Most studies indicate between 45%-48% percent of youth leave church after their freshman year in college and never return. The percentages vary based on denomination, but the problem is the same. David Kinnaman found that after age 15, almost 60% of young Christians had disconnected from their church. More than half (54%) of high school students attend church. But once they hit college, the problem gets worse. Frequent attendance drops from 44% in high school to 25% in college; nonattendance goes up from 20% in high school to 38% in college. In a 2006 Barna study, 61% of twenty-somethings who had attended church as teens were no longer spiritually engaged. One study showed that 70% of teens who attended youth group stopped attending church within two years of their high school graduation!
For many years, most people assumed that the problem originated in college (probably because that’s when we see the church attendance numbers take their most drastic drop). However, we must take into account that college is when kids no longer have good ol’ mom and dad waking them up and driving them to Sunday school. So while college is and remains a contributing factor, these numbers are an external manifestation of an internal disconnection that started years earlier. The ticket was already purchased. College was just their first opportunity to use it.
What Exactly Have They Left?
That’s a good question with sort of a complicated answer. Leaving the faith and leaving the church are not necessarily the same thing. Whether they are saying goodbye to church attendance, separating from orthodox doctrine, or saying hello to atheism, they are still leaving, and no form of leaving is good. From Millennials to Gen Z, while some leave with their feet (due to life events and changes), many leave with their hearts and minds due to emotional, behavioral, or intellectual reasons. When youth describe their religion, you’ll hear statements like “I’m spiritual, but not religious,” or “I am no longer affiliated with any certain religion or denomination.” (Pew Research Center calls these “the nones.”) And then of course there are those who either renounce all belief in God (atheist) or are no longer sure that they can know whether He exists (agnostic).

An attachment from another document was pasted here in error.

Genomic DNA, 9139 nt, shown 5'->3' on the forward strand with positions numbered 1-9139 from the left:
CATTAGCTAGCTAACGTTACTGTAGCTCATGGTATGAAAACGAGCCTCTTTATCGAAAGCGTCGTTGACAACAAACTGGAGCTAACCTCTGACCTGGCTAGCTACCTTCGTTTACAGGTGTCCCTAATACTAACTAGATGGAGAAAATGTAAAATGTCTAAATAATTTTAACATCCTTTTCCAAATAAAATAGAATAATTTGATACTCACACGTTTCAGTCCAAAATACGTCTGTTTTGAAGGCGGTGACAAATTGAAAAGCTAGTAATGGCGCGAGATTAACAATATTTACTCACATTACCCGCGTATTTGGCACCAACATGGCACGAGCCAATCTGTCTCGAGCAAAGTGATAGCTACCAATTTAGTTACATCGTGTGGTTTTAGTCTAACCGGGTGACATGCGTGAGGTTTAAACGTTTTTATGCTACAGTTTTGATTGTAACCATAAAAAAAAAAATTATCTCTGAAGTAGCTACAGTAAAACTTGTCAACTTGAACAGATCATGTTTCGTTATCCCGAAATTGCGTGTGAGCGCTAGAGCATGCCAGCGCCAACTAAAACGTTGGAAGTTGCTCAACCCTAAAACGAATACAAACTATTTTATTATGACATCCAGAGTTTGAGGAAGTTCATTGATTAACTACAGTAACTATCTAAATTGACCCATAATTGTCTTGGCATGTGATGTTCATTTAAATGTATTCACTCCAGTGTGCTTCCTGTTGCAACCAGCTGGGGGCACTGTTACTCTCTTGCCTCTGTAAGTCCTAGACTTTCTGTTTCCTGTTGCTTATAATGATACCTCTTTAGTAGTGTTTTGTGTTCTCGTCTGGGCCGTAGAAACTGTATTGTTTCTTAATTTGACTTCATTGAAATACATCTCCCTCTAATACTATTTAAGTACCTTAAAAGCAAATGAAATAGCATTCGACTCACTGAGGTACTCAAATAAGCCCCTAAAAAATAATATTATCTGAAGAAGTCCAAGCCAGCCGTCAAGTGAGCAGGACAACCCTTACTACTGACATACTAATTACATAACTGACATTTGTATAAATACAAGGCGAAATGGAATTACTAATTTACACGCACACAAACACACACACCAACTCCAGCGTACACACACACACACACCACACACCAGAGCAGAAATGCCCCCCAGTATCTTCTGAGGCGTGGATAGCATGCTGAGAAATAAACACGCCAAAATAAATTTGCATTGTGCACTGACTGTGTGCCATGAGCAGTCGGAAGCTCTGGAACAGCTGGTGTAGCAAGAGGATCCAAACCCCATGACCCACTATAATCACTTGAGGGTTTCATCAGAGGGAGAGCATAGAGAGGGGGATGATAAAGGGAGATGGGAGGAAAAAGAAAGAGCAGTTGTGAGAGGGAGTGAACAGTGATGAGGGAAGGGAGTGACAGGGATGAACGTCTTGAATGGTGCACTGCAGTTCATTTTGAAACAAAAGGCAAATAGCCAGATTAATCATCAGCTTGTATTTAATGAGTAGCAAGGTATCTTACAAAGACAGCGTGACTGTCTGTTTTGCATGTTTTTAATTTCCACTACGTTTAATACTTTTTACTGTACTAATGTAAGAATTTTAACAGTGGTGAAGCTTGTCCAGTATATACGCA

Some are leaving organized religion. Others are leaving biblical authority. They want to create a religious buffet to suit their own tastes. Many have left the biblical definition of who God is. They have redefined Him to be somewhat like a big genie in the sky who wants them to be nice to others, will help them when they are in trouble, and wants them to be happy. This is called Therapeutic Moralistic Deism. Those who have left the more orthodox views of theology have adopted beliefs that are closer to historical heresies. They may call themselves Christian, but their views don’t support that label.
For example, in three independent surveys conducted by Josh McDowell, the Barna Group, and researcher Mike Nappa, it was discovered that among self-proclaimed “Christian” teens,
- 41% were uncertain whether Jesus was physically resurrected.
- 63% didn’t believe Jesus to be the son of the one true God.
- 44% believed the Bible to be just one of many authoritative voices about Jesus.
- 33% believed that Jesus is not the only way to heaven.
- only 5% studied the Bible daily (down from 8 percent in 1991).
- a growing majority believe the Holy Spirit is only a symbol of God’s presence or power rather than a person of the Trinity.
- 60% are uncertain, unsettled, or confused about whether the Bible can be trusted.
- 70% express persistent, measurable doubts that what the Bible says about Jesus is true.
An Increasingly Hostile World
In the 12 years since I ( Julie) began studying apologetics, my eldest son has gone from prepubescent middle-schooler to college graduate. During that time, the cultural hostility exhibited toward Christianity has increased as exponentially as his shoe size. Because this accelerated trend has been going on for some time now, the first generations of the youth exodus (Gen X and Millennials) are now the ones hiring, teaching, and influencing the younger generation (currently that’s Gen Z). We are also now seeing—gulp—the first generation of these “religious exiles” parenting their own brood. This has huge implications for society because we are now post-truth, post-Christian, void of gospel influence, and waiting to see which way the “spiritual but not religious” will finally fall.
Myths About the Youth Exodus